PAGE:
The prolonged economic downturn has brought a string of bad news for the electronics industry, including just about everything from massive layoffs to the bottoming out of stock prices. But, finally, some much anticipated good news out of one of the giant chipmakers. In fact, the news is so good that Mike Hastings, marcom manager for Texas Instruments' Standard Linear and Logic Semiconductor Group, is eager to spread the word. "Last year, somebody cancelled Christmas. This year, we're seeing demand go up beyond the holidays and into first quarter of 2004," he says. To wit, TI shipped 40% more units of linear and logic devices in the third quarter of this year than it did in the last healthy quarter of 2000 before the bottom fell out of the market. Devices sold last quarter are bound for a wide variety of products ranging from cell phones to PDAs to wireless communications devices and toys. Business might be sooooo good, Hastings hints, that some customers should be worried about component availability as TI and its suppliers burn through their inventories. Yet as prices firm, there are plans afoot to keep up with demand. Mike Hayden, TI Procurement Engineering Manager, says he began working to secure silicon supplies back when demand started going up in September. Mark McGuire of Sumco, Japan's second largest silicon supplier, says that his company is adding people and equipment. KES Systems, which provides burn-in capability, is also investing in capital equipment. All of this is good news, but the big question is whether this recent surge in sales is an indication of a true recovery and, if so, how long it will last. And that appears to be anyone's guess. "I can only see out to the first quarter," says Hastings. "And right now, first quarter looks great."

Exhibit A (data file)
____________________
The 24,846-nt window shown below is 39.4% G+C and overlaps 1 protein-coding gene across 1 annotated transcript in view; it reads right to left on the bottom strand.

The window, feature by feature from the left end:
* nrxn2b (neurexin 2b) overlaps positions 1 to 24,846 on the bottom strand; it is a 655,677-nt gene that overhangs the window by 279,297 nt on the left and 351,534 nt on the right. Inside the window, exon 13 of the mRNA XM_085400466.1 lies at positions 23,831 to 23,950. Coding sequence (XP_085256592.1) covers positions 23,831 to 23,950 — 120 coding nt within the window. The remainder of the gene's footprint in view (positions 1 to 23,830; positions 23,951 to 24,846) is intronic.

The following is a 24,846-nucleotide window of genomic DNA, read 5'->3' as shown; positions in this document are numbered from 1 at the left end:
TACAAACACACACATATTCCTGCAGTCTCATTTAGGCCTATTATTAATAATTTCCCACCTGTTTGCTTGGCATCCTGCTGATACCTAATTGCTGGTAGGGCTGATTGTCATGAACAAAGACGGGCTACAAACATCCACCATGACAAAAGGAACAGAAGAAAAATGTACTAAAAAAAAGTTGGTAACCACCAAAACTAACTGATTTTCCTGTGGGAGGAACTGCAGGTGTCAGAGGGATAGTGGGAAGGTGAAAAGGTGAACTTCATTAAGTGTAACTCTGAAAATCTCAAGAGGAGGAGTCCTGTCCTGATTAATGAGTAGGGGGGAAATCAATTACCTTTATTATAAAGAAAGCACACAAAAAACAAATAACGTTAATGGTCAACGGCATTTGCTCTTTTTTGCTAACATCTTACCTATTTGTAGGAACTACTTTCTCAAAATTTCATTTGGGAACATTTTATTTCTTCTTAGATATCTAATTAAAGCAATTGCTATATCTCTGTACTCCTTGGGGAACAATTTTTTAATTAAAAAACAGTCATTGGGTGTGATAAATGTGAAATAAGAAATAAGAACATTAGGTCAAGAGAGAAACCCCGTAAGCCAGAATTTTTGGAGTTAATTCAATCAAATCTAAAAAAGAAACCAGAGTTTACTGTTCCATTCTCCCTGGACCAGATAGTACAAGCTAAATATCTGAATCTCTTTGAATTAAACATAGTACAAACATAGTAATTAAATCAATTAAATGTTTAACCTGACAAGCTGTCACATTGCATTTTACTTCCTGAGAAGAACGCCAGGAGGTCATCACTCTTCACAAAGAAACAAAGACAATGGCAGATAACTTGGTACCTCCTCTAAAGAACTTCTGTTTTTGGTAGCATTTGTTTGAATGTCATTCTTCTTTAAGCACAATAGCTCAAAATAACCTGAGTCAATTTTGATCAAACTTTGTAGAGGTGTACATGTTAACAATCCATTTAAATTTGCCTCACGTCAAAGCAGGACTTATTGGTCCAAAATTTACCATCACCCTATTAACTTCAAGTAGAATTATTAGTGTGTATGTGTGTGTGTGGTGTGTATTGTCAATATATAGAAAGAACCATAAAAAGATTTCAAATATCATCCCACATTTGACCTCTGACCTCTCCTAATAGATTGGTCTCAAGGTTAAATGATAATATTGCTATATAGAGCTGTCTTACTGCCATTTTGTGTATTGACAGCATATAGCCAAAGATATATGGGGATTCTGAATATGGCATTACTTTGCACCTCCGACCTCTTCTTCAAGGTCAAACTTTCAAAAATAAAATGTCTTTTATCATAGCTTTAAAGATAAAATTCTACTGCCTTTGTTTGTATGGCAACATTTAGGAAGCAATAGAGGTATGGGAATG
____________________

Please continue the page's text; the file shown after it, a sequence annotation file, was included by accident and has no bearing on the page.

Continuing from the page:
Time was when sports equipment was made only from common, everyday, low-tech materials. But now sports equipment has a new, high-tech ingredient that is helping players take their game to the next level.
A humanoid diving robot has recovered treasure from the wreck of French King Louis XIV's flagship, untouched for nearly 400 years. The bot not only looks somewhat human-shaped, it's also got stereoscopic humanlike vision, artificial intelligence, and haptic force feedback.
Design collaboration now includes the entire value chain. From suppliers to customers, purchasing to outside experts, the collaborative design team includes internal and external groups. The design process now stretches across the globe in multiple software formats.
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